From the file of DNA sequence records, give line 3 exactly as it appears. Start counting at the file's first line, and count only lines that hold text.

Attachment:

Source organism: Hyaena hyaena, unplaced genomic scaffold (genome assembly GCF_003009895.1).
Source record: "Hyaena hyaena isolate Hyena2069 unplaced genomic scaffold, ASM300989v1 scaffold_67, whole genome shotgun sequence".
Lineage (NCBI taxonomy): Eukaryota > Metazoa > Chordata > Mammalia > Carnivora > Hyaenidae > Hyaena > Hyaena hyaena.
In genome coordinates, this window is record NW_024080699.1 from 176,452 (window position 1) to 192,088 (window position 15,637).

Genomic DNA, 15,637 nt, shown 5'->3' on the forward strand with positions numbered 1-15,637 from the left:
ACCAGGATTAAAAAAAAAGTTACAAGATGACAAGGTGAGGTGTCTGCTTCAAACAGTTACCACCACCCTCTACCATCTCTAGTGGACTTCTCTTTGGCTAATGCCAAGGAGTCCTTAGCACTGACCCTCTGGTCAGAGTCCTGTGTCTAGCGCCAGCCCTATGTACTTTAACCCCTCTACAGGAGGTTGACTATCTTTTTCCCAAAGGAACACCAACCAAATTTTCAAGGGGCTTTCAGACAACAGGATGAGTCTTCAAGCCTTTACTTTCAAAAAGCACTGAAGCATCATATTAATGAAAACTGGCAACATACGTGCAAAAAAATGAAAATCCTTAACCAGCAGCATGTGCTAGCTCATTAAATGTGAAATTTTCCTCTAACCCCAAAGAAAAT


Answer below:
Lineage (NCBI taxonomy): Eukaryota > Metazoa > Chordata > Mammalia > Carnivora > Hyaenidae > Hyaena > Hyaena hyaena.